Since technology has become more interesting and the internet is user friendly we can explore images and talk to people all over the world.  I have even noticed that I know lots about local Facebook friends lives but don’t actually say more than, hello’, to them when I seem them.  I waste more time now devoting myself to rubbish online than I ever did in the past.  My backside is definitely getting bigger and I need to get into my summer clothes this year.

There are many reasons beside having a huge bum as to why we should exercise more and these include:-

  • up to a 35% lower risk of coronary heart disease and stroke
  • up to a 50% lower risk of type 2 diabetes
  • up to a 50% lower risk of colon cancer
  • up to a 20% lower risk of breast cancer
  • a 30% lower risk of early death
  • up to an 83% lower risk of osteoarthritis
  • up to a 68% lower risk of hip fracture
  • a 30% lower risk of falls (among older adults)
  • up to a 30% lower risk of depression
  • up to a 30% lower risk of dementia
  • Source NHS Choices

This information is reinforced by an article by Playdale Playgrounds, ‘How to help your community with a trim trail‘, in it they discuss a study by Oxford university who found that ,‘Forty four per cent admit to not taking part in any moderate exercise meaning that British fitness levels are among the worst in Europe’. This means that nearly five million adults spend the majority of the day sitting down. 10% of adults admitted to not even walking for at least ten minutes a day‘. They also referred to a study by Cambridge University who claimed that sitting down all day was worse for our health than obesity.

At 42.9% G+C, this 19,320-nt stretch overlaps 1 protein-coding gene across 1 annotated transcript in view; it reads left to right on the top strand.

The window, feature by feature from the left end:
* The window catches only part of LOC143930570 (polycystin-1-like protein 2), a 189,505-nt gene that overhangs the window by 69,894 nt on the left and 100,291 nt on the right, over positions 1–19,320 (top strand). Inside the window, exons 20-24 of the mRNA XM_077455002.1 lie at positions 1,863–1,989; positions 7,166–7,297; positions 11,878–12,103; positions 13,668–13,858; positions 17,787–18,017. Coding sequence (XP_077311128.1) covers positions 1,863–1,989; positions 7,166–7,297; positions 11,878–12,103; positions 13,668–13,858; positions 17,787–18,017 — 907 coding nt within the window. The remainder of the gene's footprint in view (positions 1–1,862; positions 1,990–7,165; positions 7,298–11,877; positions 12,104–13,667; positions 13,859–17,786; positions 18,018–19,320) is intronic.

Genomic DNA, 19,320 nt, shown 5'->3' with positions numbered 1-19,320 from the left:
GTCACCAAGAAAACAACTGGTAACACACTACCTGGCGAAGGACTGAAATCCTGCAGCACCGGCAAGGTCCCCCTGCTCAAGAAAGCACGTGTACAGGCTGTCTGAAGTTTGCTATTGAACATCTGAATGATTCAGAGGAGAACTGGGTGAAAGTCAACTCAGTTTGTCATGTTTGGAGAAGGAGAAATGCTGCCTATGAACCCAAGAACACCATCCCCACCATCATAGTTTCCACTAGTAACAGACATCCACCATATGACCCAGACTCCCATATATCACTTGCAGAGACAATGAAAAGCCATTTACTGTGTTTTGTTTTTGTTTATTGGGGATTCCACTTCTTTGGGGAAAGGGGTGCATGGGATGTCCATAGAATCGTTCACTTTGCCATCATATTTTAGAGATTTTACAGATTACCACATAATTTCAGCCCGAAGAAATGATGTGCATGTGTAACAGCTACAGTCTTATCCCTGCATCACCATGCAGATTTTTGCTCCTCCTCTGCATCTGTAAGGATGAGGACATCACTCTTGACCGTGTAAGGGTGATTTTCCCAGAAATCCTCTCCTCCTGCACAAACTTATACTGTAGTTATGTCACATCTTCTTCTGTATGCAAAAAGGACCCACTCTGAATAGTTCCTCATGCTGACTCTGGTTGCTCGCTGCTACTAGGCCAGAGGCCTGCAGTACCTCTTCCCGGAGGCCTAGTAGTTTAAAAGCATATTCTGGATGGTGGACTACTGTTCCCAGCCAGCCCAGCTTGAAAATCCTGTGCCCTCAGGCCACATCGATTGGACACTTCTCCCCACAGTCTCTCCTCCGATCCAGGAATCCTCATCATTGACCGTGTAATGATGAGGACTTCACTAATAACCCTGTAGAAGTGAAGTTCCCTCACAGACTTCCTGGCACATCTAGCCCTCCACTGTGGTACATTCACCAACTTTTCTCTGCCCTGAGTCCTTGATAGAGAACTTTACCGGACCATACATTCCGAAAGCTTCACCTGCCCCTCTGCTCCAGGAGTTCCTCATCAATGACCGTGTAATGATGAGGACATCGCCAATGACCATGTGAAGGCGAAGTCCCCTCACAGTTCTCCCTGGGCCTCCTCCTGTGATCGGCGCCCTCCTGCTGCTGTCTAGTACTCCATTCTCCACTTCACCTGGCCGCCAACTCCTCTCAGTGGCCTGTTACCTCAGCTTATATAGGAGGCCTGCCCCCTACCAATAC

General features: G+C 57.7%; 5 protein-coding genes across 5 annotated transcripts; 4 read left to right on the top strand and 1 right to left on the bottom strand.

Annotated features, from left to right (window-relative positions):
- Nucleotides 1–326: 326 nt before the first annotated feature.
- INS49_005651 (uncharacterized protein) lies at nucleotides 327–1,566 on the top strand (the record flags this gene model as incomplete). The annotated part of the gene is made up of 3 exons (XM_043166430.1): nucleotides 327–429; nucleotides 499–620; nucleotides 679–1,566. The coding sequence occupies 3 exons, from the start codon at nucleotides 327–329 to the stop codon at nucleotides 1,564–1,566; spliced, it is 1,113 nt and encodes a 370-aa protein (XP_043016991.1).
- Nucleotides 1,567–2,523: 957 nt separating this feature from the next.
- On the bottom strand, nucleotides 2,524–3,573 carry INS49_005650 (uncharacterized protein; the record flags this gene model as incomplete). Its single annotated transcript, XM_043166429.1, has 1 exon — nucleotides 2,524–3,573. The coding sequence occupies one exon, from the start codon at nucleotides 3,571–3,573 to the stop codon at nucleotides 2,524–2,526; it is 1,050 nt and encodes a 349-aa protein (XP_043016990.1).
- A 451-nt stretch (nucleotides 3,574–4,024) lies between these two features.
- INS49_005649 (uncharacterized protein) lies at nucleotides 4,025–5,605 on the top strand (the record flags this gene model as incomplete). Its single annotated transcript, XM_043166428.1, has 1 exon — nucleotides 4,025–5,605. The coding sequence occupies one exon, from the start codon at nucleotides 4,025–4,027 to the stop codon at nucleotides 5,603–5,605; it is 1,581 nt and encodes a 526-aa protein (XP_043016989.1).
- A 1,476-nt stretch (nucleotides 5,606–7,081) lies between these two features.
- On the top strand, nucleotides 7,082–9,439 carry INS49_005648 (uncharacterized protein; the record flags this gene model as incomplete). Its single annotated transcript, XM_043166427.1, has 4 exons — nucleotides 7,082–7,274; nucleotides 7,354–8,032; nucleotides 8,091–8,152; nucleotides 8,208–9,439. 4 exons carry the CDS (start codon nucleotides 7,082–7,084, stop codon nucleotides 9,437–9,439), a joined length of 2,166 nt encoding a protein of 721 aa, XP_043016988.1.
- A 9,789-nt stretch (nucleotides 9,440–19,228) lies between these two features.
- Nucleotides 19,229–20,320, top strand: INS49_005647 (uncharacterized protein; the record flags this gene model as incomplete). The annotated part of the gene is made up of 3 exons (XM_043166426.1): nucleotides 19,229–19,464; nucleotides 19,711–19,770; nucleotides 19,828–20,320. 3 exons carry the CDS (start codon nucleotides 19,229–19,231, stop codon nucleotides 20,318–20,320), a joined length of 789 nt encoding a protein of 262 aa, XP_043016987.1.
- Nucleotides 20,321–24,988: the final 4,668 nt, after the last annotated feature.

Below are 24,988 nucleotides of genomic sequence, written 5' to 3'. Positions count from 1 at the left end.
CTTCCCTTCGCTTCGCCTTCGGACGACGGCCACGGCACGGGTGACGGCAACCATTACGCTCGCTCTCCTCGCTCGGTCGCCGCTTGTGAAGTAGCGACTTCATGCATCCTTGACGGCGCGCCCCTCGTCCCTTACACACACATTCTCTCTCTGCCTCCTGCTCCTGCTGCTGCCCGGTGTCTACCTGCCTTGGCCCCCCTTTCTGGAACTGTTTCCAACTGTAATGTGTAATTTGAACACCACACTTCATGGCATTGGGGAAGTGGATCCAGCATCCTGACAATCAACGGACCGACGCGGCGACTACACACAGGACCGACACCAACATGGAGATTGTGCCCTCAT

As parents it is our responsibility to set a good example to our children, although they seem to pick up our bad habits better than our good ones. (That’s because underneath we are all pretty naughty pretending to be good!). There are some simple ways that we can encourage our children to put down their gadgets and get moving. As the weather gets brighter it will be much easier to go out and reduce the size of our big bums.

 

 

 


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The Spring term is the shortest one in the year but probably the most intense. Teachers of year two and six will be psyching themselves up for the SATs that can now determine whether a school is good or not. My son has finally reached the age where testing will play a major part of his school life and he will be expected to perform to his best abilities to prove that he has been taught correctly. He will participate in writing, reading and maths tests and will face an onslaught of practice tests until he has to do the real ones.

I am all for assessment and how it informs planning for his further learning but I hate the way that it is also a test for the teachers. There are many things that teachers do that are not accounted for in the test so their true worth is not represented in the results. The tests don’t take into account the non academic strengths a child may have and we get so tunnel visioned about what children can do in the test that all of the other important life skills are forgotten.

GCSEs and A levels are understandably stressful because they are transitional and the better you do the greater your career choices but with SATs there are no obvious benefits for the child. Motivating a child to do a test that has no reward seems to be cruel and unnecessary and the pressure is too great at such a young age. I really don’t like the concept of a child perceiving themselves as a success or a failure at such a young age.